Two graduates of Weequahic High School who forged a link between Jewish alumni and needy African-American students were honored May 19 with a testimonial dinner at Newark’s Robert Treat Hotel.
The Weequahic High School Alumni Association honored cofounders Hal Braff, a 1952 graduate, and Sheldon Bross, class of 1955.
Since 1977, the association has been raising funds to finance college scholarships and other academic programs for Weequahic students. The scholarship program has served as an important link between Weequahic’s Jewish past and its transformations since the 1960s into a largely African-American neighborhood.
Paying tribute to his father, actor Zach Braff told the audience of about 250 that Hal Braff “is the only person I know in my life who sees no color. He truly does not see the difference between black people and white people. It has always boggled his mind that people weren’t giving to Weequahic because all the Jews had moved to the suburbs. He just couldn’t get his head around it.”
The younger Braff grew up in Maplewood and starred in the long-running series Scrubs.
He said his father “loves nothing in the world more than Weequahic High School. His commitment for the rest of his life is that any child who goes to Weequahic will be able to go to college.”
After accepting his award, Hal Braff told the interracial audience that “as a Jew born in 1934 in America I was as blessed as anybody could be.”
He said there was now a need to provide “opportunity for kids who are going there now for a chance at the good life which we had.”
Speaking for the association, Braff said alumni can tell current students: “If you work hard in school between the ages of 14 and 18, we will not allow a lack of funds to keep you from getting the education you need,” Braff said. “People in poverty are going to be stuck in poverty unless they get educated.”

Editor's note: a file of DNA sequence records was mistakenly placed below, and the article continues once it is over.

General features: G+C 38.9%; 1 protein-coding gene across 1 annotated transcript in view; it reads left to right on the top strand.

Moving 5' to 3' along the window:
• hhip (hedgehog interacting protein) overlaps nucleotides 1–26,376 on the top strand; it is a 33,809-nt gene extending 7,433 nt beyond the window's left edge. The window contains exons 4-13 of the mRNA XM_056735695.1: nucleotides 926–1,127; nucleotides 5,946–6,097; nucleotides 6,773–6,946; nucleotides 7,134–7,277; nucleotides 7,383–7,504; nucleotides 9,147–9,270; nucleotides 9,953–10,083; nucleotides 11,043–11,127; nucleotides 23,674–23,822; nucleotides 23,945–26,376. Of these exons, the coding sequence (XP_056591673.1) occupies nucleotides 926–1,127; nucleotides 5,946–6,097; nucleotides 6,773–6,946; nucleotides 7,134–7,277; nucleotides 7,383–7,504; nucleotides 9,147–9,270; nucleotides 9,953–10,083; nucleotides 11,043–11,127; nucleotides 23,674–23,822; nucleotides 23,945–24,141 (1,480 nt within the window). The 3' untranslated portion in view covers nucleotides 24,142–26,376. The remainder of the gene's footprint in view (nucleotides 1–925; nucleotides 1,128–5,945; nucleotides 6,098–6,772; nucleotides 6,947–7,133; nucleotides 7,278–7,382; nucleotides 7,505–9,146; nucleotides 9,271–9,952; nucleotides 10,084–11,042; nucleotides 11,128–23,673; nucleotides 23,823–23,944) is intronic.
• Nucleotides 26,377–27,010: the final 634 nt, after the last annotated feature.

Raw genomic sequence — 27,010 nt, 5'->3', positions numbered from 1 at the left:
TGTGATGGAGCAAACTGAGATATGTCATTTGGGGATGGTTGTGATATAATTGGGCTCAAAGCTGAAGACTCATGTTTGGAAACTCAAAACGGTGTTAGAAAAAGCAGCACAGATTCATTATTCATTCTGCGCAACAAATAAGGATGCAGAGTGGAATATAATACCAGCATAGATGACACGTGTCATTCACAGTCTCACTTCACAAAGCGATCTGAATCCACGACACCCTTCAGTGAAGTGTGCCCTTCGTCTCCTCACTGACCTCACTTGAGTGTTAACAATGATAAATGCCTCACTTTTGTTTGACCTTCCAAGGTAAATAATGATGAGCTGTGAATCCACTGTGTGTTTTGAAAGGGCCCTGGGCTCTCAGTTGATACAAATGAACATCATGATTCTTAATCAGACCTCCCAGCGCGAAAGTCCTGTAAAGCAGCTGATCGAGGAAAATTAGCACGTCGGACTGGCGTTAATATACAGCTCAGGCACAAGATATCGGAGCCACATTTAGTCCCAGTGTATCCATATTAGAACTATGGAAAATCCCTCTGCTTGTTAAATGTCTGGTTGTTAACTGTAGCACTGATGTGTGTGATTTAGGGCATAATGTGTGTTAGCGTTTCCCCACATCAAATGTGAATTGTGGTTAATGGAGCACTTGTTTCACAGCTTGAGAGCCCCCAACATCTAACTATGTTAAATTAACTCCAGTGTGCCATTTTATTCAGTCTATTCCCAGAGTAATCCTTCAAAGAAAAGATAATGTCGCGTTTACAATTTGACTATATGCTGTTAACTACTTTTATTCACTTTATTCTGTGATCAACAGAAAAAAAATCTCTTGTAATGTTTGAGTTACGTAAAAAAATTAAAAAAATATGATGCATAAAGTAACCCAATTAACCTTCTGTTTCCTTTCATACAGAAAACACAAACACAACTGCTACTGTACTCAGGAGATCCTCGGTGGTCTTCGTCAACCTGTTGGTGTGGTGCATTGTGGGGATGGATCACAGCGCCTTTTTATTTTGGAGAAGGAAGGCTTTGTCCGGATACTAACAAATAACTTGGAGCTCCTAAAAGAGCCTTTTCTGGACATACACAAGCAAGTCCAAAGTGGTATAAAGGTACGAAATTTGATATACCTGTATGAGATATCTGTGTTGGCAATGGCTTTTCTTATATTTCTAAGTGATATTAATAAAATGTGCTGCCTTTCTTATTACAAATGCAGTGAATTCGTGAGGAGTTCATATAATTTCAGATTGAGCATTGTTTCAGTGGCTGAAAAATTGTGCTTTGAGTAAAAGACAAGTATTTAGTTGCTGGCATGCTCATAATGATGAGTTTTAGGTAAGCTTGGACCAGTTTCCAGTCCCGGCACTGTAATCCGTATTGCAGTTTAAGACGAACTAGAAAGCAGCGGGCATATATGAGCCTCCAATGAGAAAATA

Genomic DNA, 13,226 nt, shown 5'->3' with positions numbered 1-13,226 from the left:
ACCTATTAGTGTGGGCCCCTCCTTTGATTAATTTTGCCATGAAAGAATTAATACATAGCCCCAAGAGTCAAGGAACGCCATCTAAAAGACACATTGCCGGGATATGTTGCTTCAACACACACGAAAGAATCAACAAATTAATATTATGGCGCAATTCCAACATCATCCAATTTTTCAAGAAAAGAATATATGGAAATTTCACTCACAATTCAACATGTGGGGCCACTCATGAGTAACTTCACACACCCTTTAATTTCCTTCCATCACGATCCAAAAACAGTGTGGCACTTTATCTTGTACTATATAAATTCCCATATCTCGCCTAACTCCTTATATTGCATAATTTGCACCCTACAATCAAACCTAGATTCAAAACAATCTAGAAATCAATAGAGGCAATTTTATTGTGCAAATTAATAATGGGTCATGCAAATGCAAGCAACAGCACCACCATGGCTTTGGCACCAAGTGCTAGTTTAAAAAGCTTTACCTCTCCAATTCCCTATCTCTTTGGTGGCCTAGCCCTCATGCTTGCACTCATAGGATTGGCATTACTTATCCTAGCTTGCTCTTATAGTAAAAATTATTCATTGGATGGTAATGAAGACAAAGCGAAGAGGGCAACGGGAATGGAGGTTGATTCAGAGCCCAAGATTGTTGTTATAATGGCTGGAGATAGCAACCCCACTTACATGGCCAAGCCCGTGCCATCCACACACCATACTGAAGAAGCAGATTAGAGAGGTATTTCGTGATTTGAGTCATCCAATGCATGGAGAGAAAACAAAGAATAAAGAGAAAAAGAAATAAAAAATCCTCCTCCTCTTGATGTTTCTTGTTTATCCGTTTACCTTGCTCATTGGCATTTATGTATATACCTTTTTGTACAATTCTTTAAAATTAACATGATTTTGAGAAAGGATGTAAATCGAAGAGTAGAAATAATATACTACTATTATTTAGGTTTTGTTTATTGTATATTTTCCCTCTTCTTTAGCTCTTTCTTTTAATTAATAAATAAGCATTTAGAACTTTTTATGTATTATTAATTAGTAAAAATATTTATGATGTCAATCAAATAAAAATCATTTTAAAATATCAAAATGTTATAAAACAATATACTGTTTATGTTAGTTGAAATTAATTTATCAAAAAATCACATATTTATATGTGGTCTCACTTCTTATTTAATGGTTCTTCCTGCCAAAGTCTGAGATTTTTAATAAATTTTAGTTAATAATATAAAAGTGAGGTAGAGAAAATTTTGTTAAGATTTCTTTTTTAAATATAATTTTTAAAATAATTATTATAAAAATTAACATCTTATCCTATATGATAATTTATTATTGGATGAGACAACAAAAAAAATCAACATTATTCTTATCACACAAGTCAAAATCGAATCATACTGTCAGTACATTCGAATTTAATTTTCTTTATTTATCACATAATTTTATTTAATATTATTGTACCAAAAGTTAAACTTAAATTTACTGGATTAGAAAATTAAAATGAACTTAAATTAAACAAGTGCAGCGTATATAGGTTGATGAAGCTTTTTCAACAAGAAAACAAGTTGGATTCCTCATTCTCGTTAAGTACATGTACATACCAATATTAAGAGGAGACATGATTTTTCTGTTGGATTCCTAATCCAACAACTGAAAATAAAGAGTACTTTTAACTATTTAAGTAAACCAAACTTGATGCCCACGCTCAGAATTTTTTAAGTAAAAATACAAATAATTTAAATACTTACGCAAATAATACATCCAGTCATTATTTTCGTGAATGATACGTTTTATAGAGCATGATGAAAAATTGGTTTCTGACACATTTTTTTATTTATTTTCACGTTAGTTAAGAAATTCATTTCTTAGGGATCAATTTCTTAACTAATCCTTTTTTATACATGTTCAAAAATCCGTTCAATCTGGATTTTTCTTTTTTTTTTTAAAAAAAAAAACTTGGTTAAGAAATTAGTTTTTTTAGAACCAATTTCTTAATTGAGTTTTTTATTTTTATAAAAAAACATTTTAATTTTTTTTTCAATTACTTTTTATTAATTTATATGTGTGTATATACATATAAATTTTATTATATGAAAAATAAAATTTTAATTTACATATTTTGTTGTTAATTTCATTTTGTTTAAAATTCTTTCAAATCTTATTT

Braff, who lives in South Orange, also urged graduates of other urban high schools to emulate the work of the Weequahic Alumni Association.
“If we can have the people in the suburbs of Pittsburgh, the suburbs of Milwaukee, the suburbs of Philadelphia, go adopt your school as we did at Weequahic High School, we can continue to enrich the culture without costing municipal government a penny,” he said.
Bross accepted his award from his sons Kevin and Michael.
“My father would definitely give you the shirt off his back if you asked him for it — but it would be a $3 polyester shirt,” joked Kevin.
Addressing his father, Michael said, “Weequahic High School and its alumni have always been a true passion for you. The people here cherish that the way Kevin and I cherish the passion you have always shown us in being a father.”
Sheldon Bross, who lives in Bloomingdale, recalled an alumni association gift that enabled Weequahic students in a French class to visit Paris. A participant, now in college, told him how visiting France “‘really made me want to do something with my life.’ We did something that really turned his life around,” said Bross. “If we can do that, we can do wonderful things.”
The evening’s keynote speaker was Alvin Attles, a 1955 graduate who played professional basketball with the San Francisco Warriors and became one of the first African-American coaches in the National Basketball Association.
“When I graduated we had seven black people in the class,” recalled Attles. “People like Hal and Sheldon and all of you here made a commitment to help our young people, and that is tremendous. I’ve traveled in and out of this country and I see the importance of education, and if you don’t give that chance to young people, it is not going to happen.”